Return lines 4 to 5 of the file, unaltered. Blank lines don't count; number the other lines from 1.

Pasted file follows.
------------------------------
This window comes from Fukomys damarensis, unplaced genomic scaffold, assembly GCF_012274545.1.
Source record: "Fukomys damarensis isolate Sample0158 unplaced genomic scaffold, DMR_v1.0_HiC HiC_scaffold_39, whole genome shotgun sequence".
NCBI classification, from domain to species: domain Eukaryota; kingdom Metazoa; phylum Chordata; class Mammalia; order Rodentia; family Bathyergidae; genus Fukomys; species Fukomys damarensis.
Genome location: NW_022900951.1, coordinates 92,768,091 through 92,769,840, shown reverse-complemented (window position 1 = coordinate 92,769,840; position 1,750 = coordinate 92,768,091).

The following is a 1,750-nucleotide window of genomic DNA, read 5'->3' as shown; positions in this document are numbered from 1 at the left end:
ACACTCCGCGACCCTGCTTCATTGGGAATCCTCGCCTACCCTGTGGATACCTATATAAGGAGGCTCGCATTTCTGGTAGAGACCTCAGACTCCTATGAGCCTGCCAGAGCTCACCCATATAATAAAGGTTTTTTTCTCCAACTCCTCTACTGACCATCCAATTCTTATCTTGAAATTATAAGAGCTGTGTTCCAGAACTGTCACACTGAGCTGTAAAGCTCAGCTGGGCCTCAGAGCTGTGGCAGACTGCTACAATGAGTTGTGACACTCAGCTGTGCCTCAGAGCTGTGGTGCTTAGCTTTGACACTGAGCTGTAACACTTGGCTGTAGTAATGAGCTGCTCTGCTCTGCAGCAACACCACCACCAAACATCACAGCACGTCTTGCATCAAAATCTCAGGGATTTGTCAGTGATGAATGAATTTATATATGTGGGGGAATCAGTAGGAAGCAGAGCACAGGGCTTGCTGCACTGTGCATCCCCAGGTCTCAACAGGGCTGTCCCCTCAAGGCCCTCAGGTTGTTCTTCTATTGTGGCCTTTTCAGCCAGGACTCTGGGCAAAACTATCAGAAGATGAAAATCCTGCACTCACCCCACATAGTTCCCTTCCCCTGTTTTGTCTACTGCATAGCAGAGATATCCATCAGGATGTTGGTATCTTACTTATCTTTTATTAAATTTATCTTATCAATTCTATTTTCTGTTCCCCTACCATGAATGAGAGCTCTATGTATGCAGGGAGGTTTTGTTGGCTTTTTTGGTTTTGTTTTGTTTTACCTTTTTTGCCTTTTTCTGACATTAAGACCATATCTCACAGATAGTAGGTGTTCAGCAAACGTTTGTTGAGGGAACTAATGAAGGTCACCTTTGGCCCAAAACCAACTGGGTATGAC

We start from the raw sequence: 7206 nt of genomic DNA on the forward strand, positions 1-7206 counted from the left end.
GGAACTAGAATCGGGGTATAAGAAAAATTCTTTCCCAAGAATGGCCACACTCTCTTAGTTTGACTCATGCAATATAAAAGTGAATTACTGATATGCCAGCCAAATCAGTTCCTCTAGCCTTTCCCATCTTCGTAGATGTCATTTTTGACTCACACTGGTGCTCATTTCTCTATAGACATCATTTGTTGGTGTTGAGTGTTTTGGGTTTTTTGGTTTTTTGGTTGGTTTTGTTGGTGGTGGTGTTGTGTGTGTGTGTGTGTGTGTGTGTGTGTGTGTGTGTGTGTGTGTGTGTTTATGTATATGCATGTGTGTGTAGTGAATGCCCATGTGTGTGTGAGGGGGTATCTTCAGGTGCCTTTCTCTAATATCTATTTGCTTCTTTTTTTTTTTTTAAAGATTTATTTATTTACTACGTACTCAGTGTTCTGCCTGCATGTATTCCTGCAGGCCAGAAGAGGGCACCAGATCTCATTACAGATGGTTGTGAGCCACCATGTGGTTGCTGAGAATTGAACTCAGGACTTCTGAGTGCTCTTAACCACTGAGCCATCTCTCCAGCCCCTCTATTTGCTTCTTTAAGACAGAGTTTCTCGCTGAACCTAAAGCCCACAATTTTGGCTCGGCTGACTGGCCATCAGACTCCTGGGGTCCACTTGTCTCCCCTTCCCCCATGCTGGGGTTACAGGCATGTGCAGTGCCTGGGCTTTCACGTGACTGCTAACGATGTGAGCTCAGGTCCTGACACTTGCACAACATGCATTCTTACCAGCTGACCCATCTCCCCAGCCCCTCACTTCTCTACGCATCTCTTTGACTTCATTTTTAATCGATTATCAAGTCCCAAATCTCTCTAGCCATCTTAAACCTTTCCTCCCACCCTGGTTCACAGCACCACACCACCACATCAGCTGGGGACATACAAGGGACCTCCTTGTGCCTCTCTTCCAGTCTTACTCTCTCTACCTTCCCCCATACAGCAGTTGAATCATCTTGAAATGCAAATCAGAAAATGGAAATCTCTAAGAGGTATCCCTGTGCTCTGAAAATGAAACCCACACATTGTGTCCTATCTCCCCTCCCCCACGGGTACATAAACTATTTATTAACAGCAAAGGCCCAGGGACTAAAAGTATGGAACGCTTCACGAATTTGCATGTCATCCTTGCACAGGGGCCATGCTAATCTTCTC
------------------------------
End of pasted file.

Genome location: NW_022900951.1, coordinates 92,768,091 through 92,769,840, shown reverse-complemented (window position 1 = coordinate 92,769,840; position 1,750 = coordinate 92,768,091).

The following is a 1,750-nucleotide window of genomic DNA, read 5'->3' as shown; positions in this document are numbered from 1 at the left end: